Senate leaders support opioid antidote bill

Posted May 3


— A Senate panel on Tuesday advanced a proposal that would make a fast-acting antidote to opioid overdose available to anyone who asks for it at a pharmacy.

The drug naloxone, also known as Narcan, would be dispensed anonymously, using a standing statewide prescription by the state health director.

It would be the first such standing prescription of its kind in state history. Only two other states have taken similar action. But state Health Director Dr. Randall Williams said he thinks more are likely to follow suit, as abuse of opioids such as heroin, fentanyl and oxycodone continues to skyrocket nationally and in North Carolina.

"The issue we're looking at today is probably, in many ways, the public health crisis of our time," Williams told the Senate Health Care committee. "One out of four of our [state] autopsies now is for drug overdose, and many of them are very young people."

In 2013, state lawmakers equipped first responders with naloxone. That program is estimated to have saved about 3,000 lives in the past three years. Last year, Williams said, first responders were able to save more overdose victims than they lost.

"We feel like this is an evolution of that," he said, adding "we could save 500 of the 1,000 people who died last year if this was available" to the public.

Under Senate Bill 734, an addict or family member or caretaker could go to any pharmacy and use a prescription under the name of Dr. Randall Williams, using his federal DEA number. They would then have the drug close at hand in case of an overdose.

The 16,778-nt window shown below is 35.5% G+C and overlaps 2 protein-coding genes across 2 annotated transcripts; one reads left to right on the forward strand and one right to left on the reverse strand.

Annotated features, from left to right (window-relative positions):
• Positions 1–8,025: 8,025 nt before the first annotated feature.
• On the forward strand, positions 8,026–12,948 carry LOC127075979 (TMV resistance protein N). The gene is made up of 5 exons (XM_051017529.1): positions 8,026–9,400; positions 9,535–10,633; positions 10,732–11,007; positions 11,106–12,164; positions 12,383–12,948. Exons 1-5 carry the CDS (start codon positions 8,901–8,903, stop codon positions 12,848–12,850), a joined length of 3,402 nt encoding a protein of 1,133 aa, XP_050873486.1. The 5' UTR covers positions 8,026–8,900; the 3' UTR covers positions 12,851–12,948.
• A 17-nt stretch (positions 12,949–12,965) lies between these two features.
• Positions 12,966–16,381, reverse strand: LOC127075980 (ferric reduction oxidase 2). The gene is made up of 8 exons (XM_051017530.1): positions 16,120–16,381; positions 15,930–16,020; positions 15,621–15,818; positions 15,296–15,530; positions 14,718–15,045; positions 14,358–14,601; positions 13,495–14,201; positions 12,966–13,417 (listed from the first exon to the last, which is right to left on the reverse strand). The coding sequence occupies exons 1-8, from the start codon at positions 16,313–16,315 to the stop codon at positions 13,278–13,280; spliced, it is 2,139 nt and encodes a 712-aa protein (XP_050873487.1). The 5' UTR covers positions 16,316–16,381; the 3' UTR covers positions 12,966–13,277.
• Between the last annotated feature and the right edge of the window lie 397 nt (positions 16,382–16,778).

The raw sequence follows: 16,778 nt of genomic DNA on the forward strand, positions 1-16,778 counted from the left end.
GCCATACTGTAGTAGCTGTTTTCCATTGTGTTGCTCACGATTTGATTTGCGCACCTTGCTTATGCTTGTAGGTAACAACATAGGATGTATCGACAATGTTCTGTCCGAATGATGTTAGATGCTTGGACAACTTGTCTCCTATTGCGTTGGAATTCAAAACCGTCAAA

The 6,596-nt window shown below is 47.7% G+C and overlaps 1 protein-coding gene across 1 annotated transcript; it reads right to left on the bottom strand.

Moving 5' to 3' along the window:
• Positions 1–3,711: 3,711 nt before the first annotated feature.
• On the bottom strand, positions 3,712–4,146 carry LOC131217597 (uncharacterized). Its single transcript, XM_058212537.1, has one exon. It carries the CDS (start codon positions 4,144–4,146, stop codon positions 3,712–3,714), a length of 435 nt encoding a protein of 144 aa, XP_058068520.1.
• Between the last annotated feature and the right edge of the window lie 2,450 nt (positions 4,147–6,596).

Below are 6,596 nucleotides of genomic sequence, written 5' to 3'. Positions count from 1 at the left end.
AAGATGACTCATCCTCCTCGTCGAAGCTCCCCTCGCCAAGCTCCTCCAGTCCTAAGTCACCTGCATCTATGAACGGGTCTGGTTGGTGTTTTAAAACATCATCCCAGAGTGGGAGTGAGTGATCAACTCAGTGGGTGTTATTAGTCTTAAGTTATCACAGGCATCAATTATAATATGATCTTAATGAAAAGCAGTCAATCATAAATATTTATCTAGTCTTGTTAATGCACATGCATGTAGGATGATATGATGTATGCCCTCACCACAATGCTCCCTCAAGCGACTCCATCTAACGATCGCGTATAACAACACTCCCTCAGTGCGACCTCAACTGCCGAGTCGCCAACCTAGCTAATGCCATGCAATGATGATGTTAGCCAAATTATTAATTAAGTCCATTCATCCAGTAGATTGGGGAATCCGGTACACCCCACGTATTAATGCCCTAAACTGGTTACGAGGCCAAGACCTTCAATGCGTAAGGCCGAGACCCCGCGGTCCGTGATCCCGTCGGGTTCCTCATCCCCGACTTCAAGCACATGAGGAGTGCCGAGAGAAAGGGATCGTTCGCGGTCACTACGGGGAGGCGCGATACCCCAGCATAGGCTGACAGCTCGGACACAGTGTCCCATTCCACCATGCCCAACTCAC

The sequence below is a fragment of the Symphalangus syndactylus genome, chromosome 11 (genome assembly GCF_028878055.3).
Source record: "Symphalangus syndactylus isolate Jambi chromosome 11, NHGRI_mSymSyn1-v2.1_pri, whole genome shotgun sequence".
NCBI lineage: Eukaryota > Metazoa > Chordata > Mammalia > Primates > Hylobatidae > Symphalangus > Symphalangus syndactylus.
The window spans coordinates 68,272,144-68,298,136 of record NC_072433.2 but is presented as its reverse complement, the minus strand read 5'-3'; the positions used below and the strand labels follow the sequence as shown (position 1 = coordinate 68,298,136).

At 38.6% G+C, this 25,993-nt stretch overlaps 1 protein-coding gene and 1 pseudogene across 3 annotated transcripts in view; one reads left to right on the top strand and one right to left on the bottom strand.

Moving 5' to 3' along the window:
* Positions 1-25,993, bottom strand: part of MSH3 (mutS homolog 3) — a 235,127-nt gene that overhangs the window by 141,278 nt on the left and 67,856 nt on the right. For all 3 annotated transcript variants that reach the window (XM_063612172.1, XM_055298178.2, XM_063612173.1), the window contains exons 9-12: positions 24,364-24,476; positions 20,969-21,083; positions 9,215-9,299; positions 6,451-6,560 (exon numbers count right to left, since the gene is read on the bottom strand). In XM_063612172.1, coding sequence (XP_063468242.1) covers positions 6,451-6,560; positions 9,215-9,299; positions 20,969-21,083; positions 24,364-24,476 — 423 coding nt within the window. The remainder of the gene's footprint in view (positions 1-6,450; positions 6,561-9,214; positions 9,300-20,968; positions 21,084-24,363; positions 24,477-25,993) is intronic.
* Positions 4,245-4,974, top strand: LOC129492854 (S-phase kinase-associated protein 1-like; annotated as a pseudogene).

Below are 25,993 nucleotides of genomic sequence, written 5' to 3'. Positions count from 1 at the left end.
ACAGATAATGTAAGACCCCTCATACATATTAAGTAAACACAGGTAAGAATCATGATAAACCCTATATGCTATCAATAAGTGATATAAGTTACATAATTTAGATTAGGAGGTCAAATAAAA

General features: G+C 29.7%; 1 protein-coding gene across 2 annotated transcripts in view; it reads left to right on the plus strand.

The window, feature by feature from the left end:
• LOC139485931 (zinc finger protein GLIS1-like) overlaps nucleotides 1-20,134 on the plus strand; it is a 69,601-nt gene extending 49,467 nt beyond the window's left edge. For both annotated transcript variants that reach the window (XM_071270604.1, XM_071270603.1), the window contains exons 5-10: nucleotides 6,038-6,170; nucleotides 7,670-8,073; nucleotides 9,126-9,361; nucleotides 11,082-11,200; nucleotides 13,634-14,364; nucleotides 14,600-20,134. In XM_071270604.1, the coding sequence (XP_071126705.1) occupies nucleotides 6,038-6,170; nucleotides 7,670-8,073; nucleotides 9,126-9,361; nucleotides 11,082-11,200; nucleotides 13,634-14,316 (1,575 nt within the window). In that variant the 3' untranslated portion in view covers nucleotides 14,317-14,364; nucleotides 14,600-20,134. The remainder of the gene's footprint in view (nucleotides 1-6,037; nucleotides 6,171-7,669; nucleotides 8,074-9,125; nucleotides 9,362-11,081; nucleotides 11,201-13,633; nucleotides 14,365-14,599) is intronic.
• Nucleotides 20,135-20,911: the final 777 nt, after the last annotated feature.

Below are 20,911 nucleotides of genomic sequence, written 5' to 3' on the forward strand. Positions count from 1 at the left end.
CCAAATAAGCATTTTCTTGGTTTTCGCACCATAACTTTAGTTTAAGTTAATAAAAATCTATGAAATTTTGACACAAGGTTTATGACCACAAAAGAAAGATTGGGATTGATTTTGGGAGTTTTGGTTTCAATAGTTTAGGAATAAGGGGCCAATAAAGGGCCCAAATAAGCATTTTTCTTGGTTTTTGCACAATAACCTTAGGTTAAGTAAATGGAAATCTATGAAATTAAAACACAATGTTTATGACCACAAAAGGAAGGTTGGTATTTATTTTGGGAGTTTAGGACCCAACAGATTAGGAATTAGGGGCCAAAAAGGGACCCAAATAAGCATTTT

Some politicians, most recently Maine Gov. Paul LePage, have opposed bills like this, arguing that increasing access to naloxone simply encourages opioid abuse.

But that concern was not voiced Tuesday by any senators on the committee. Instead, one after another spoke of the opioid addiction and overdoses they've encountered in their own communities – rich and poor, white and black.

"There's not a profile," said Sen. Chad Barefoot, R-Wake. "It affects everybody."

"It’s analogous to a lifeguard at the beach," Williams agreed. "If somebody’s drowning, we don’t ask them how they got there. We just go out and save them and help them from there."

Asked about potential side-effects of naloxone, Williams said they are minimal and rare, the most serious being potential heart arrhythmia or swelling in someone with underlying heart problems. However, he added, if the overdose isn't counteracted, "we pretty much know that the outcome will be mortality."

The bill passed unanimously and will be heard next in Senate Judiciary 1.


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